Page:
TOC: A theory about everything?

Especially for development projects a theory that explains how to improve the world and the wellbeing of all people in it, would be very handy. Unfortunately we know such a theory doesn’t exist. Precisely because change happens in so many ways, organisations working in development should be clear about how they want to push it in the direction they think it should go. A Theory of Change (TOC) helps organisations explain why they do what they do.

Thinking about your interventions using a clear TOC helps to provide focus to your work and makes it easier to communicate it to others. But above all, by making your reasoning explicit you uncover possible weaknesses. It reveals the assumptions that you make for your interventions to succeed. By doing so it opens up discussion, either internally in your organisation or with other stakeholders, on how the intervention can be improved.

What should a TOC contain if an organisation wants it to explain its interventions? I see two fundamental different ways in which organisations use TOC:

  1. The contribution to the world: At this general level organisations use a TOC to clarify their purpose and approach. The TOC resembles a mission statement. It tells why an organisation does things and how it believes it makes a difference, in other words: their model of change.
  2. The logical sequence of activities: The TOC is seen by organisations as a method to describe their intervention approach. It explains the effects they hope to achieve with their actions: their theory of action. This is an integral part of the PME cycle as it helps organisations monitor results.

Both ways are useful in practice, but each of them only tells half of the story. I believe a TOC is not complete if it does not cover both levels and makes clear linkages between the two. With its model of change the organisation takes a normative stance on what processes of change are important. Often this draws on a strong conviction, rather similar to the ideology of a political party, and understanding the views on desired change is necessary to understand the choices that are made. However, it is when the step of translating these believes into theories of action is made that the TOC is completed. The TOC now gets hands and feet and opportunities for testing and discussing the effectiveness of interventions become available. The insights from learning in practice can be used again to reflect in the organisation’s model of change.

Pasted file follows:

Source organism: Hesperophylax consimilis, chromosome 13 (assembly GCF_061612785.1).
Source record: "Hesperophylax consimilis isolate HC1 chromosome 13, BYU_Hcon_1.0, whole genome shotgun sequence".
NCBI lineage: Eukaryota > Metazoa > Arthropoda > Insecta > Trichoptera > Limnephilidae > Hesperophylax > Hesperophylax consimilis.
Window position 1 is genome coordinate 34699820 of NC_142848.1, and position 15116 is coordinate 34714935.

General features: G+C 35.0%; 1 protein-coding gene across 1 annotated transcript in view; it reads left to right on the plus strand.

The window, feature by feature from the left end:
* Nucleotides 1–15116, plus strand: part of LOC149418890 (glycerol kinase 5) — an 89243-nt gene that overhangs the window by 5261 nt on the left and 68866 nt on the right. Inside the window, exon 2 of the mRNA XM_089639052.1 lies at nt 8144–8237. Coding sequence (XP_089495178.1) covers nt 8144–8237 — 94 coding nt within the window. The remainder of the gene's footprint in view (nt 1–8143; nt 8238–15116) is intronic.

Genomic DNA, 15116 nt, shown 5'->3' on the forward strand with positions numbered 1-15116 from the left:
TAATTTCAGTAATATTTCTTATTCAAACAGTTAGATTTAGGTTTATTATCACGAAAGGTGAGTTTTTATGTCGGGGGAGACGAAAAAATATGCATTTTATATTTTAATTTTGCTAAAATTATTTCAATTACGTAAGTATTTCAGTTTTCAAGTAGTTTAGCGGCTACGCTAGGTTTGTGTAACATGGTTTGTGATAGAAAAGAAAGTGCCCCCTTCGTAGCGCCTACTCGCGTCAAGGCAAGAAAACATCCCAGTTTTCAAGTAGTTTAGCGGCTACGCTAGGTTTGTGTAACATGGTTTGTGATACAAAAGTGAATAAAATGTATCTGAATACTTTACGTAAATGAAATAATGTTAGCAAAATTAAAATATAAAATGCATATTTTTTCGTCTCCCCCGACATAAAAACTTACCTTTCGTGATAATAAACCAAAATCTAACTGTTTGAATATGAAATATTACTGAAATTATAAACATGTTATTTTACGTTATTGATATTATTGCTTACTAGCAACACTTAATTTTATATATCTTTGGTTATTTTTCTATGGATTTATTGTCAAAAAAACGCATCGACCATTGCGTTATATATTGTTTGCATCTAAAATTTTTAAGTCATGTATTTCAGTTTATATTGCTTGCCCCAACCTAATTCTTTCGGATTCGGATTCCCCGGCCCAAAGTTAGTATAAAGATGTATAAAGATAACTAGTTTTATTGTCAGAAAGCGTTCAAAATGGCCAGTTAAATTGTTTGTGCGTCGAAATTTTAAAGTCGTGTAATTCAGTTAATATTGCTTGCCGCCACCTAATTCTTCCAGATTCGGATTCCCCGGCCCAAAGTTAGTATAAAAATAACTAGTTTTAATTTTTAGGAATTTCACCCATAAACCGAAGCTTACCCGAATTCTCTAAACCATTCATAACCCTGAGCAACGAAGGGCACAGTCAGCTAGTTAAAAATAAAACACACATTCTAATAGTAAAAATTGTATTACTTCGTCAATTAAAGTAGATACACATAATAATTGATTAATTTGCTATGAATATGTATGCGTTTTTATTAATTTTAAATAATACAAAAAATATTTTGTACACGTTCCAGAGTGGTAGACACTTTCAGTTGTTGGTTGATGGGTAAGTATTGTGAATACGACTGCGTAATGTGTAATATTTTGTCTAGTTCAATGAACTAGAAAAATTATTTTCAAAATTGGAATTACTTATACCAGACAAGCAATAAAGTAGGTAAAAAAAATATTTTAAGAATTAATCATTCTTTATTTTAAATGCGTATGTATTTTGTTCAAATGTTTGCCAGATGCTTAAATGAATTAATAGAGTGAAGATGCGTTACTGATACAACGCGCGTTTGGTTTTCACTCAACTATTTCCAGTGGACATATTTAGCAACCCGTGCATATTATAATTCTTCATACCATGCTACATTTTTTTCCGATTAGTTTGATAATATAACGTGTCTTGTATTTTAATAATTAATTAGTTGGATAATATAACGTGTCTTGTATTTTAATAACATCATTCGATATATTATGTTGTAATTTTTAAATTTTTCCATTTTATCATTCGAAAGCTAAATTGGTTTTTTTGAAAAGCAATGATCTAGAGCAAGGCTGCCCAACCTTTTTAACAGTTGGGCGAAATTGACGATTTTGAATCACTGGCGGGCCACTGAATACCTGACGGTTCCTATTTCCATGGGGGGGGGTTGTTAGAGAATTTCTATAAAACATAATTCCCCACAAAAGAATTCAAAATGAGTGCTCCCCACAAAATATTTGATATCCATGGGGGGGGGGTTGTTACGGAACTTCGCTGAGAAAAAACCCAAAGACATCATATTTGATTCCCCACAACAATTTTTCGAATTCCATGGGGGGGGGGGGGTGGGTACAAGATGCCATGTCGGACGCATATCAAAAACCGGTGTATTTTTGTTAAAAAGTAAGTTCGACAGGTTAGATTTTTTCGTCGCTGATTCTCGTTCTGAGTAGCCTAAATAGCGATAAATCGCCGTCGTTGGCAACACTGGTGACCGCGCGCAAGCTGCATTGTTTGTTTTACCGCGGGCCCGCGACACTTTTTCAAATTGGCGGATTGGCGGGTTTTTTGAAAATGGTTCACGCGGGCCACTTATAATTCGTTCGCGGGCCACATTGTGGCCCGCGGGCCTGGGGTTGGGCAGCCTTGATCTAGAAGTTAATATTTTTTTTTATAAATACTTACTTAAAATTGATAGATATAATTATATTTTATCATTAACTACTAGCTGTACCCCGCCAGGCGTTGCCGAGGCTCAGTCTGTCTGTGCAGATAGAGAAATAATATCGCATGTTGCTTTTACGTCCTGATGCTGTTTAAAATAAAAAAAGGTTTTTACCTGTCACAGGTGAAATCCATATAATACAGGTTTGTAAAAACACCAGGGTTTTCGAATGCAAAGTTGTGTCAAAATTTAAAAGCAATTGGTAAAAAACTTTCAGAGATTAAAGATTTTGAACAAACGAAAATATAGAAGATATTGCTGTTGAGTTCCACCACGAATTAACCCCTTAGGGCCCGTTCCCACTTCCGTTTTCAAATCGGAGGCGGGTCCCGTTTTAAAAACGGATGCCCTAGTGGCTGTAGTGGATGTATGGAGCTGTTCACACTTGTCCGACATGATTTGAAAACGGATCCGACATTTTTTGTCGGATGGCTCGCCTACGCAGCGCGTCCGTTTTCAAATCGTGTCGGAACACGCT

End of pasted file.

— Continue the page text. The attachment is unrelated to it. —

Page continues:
In practice, development practitioners make the distinction between models of change and theories of action implicitly (but not always explicitly), because without an underlying model of change their work has no focus. Take for example an organisation working in the field of education. The choices of interventions are plentiful. The organisation could for instance aim its efforts at providing better information to the parents, because it argues that if parents become more involved in the education of their children, they will put pressure on the schools for organising their teaching well and they will also stimulate their children to do their best. Of course, it is useful to make this reasoning explicit, as it helps evaluating if you achieve the change you hope for. However, it does not explain why the organisation targets parents in the first place. Why not advocate for educational policy, or campaign for the enrolment of girls, or improve the curriculum of the teachers? Anyone who wants to understand the TOC of this organisation also needs to know the organisation’s convictions on how change happens. One can only assume that the organisation thinks that citizen’s participation or organising communities are important driving forces.